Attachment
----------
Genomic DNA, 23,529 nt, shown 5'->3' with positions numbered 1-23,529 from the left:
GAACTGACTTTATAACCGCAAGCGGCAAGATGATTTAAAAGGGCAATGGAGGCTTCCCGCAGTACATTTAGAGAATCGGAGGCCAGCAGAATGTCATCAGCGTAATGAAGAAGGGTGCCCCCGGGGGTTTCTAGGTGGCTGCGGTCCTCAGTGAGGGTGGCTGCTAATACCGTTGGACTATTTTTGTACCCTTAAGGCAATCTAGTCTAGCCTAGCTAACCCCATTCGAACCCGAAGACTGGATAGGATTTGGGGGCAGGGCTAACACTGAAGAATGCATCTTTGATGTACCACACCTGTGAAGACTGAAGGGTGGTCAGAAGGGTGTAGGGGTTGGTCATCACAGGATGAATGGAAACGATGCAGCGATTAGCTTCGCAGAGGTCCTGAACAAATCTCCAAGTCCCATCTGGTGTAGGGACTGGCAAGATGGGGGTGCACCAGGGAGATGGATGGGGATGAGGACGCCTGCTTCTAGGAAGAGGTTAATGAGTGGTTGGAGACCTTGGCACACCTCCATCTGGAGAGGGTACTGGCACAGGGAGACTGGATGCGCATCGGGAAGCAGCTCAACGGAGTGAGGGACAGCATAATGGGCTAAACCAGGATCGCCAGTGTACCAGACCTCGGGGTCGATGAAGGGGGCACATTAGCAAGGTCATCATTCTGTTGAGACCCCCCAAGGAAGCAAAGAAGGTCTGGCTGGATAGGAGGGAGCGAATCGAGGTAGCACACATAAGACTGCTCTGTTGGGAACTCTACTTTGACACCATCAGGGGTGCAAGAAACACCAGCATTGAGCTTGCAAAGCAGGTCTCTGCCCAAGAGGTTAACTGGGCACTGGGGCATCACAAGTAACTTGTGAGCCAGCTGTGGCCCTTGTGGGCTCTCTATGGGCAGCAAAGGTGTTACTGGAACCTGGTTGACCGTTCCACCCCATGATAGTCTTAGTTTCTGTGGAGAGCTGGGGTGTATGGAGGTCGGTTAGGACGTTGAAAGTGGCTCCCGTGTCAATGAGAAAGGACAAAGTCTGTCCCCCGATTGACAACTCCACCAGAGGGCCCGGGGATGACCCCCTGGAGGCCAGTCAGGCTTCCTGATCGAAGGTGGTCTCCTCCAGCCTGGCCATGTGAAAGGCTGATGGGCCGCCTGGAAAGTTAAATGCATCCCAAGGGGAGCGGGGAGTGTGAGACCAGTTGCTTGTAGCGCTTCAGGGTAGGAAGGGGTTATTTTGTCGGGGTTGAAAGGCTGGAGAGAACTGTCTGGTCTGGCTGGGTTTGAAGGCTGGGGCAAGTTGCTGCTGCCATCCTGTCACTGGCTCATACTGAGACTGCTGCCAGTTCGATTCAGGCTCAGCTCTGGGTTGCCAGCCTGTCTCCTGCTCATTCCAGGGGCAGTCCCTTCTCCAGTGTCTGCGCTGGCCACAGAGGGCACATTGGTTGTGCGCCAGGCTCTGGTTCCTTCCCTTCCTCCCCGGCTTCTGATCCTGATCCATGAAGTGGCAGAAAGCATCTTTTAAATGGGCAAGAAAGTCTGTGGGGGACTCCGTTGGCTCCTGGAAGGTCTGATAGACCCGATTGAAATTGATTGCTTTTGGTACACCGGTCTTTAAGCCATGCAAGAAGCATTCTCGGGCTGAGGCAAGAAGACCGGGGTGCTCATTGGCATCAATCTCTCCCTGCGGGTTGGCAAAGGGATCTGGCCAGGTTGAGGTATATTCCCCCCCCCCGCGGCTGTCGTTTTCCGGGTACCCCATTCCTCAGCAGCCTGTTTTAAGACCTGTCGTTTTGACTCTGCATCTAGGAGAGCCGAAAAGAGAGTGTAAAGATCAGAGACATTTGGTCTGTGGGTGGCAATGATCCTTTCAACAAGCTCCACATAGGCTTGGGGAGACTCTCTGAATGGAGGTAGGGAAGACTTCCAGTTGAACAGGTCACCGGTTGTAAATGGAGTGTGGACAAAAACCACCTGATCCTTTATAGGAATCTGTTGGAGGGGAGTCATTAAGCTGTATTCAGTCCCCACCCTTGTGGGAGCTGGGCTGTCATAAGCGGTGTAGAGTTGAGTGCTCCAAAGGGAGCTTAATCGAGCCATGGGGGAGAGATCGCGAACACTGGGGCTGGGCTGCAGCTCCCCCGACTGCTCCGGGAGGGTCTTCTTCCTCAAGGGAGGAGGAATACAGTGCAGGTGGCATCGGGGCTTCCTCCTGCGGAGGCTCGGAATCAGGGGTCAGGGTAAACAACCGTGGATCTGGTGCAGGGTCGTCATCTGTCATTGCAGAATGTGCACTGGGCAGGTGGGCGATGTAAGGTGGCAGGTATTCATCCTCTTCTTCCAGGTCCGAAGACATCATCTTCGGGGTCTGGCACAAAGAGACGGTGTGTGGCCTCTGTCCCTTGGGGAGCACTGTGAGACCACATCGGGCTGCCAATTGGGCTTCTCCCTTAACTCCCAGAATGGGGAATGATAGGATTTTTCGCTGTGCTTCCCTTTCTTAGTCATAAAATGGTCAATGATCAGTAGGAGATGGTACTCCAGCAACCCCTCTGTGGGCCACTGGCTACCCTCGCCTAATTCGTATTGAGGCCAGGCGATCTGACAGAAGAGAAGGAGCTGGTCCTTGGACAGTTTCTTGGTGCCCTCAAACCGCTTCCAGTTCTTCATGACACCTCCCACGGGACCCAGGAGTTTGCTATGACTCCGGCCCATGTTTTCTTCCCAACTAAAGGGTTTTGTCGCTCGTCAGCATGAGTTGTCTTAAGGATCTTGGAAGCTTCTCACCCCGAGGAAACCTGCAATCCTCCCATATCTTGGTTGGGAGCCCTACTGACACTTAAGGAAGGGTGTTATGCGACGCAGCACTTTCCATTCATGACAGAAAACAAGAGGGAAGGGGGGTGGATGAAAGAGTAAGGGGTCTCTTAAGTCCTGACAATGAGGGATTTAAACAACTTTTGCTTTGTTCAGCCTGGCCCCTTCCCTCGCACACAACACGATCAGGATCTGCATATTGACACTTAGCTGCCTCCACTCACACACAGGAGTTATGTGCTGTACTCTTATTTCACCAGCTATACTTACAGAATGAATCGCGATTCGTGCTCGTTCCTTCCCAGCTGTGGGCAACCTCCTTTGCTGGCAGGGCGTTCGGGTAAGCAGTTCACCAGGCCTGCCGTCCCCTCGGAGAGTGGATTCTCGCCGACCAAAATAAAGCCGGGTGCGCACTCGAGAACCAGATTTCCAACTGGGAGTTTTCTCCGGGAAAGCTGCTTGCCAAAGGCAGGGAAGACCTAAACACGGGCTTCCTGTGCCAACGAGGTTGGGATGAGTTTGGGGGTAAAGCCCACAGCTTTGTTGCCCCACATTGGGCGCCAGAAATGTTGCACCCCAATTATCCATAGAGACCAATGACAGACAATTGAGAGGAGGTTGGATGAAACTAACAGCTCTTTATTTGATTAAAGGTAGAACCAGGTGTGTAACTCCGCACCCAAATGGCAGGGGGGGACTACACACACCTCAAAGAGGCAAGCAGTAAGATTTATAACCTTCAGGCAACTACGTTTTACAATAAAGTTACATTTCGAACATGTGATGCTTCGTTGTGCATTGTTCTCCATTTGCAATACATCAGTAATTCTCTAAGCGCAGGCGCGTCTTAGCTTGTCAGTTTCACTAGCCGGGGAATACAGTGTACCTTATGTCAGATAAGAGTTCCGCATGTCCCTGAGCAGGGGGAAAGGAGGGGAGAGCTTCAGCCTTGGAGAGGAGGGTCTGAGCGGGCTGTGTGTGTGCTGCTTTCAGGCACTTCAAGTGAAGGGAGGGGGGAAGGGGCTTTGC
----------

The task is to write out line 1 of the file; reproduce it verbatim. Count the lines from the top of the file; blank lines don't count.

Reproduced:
Genomic DNA, 23,529 nt, shown 5'->3' with positions numbered 1-23,529 from the left: